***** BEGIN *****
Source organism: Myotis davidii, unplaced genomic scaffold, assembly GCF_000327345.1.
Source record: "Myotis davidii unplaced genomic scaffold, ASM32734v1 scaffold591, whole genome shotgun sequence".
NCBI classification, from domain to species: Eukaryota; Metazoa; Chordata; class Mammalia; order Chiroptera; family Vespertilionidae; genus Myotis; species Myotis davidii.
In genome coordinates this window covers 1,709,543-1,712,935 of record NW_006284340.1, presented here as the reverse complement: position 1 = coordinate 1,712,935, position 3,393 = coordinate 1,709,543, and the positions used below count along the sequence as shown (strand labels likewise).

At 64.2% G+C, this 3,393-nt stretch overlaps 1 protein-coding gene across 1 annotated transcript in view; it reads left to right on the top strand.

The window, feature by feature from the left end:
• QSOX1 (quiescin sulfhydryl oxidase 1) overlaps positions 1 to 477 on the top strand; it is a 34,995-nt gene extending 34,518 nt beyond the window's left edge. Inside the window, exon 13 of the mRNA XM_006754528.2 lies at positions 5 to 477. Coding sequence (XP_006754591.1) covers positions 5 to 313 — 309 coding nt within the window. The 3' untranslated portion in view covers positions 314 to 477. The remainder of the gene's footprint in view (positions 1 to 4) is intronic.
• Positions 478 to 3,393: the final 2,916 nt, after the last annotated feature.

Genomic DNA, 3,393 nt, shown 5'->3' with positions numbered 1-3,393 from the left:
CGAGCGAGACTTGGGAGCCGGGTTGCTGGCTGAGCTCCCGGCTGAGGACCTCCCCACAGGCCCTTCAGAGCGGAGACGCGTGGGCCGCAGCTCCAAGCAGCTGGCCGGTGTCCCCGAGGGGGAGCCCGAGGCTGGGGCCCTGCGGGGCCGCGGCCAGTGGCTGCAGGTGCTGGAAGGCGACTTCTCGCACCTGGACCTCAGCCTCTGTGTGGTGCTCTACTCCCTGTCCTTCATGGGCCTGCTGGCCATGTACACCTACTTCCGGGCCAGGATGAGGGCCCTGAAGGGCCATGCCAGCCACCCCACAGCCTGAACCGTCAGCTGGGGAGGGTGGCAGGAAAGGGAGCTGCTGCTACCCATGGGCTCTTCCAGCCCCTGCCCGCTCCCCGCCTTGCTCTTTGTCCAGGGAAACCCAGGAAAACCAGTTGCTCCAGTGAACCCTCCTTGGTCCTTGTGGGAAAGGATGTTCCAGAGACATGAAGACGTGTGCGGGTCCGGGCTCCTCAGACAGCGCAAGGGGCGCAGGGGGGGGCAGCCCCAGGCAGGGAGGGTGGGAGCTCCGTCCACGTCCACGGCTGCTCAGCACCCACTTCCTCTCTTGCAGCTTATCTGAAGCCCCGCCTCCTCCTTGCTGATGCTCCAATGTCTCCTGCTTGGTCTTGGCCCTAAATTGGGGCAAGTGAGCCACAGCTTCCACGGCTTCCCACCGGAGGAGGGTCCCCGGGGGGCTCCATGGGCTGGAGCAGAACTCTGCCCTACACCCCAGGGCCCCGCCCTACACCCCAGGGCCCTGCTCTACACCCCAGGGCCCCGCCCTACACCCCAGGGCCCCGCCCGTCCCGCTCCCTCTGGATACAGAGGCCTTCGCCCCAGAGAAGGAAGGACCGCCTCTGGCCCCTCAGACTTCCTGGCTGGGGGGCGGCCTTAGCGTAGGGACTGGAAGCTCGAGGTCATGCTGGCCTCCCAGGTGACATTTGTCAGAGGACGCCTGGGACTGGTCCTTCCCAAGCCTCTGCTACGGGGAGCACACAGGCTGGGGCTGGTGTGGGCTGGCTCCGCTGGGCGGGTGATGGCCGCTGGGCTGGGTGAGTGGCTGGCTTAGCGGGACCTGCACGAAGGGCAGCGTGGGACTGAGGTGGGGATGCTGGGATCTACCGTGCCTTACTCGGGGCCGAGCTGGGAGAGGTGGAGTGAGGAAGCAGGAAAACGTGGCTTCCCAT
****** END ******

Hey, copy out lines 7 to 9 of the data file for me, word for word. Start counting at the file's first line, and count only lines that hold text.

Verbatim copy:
• QSOX1 (quiescin sulfhydryl oxidase 1) overlaps positions 1 to 477 on the top strand; it is a 34,995-nt gene extending 34,518 nt beyond the window's left edge. Inside the window, exon 13 of the mRNA XM_006754528.2 lies at positions 5 to 477. Coding sequence (XP_006754591.1) covers positions 5 to 313 — 309 coding nt within the window. The 3' untranslated portion in view covers positions 314 to 477. The remainder of the gene's footprint in view (positions 1 to 4) is intronic.
• Positions 478 to 3,393: the final 2,916 nt, after the last annotated feature.

Genomic DNA, 3,393 nt, shown 5'->3' with positions numbered 1-3,393 from the left: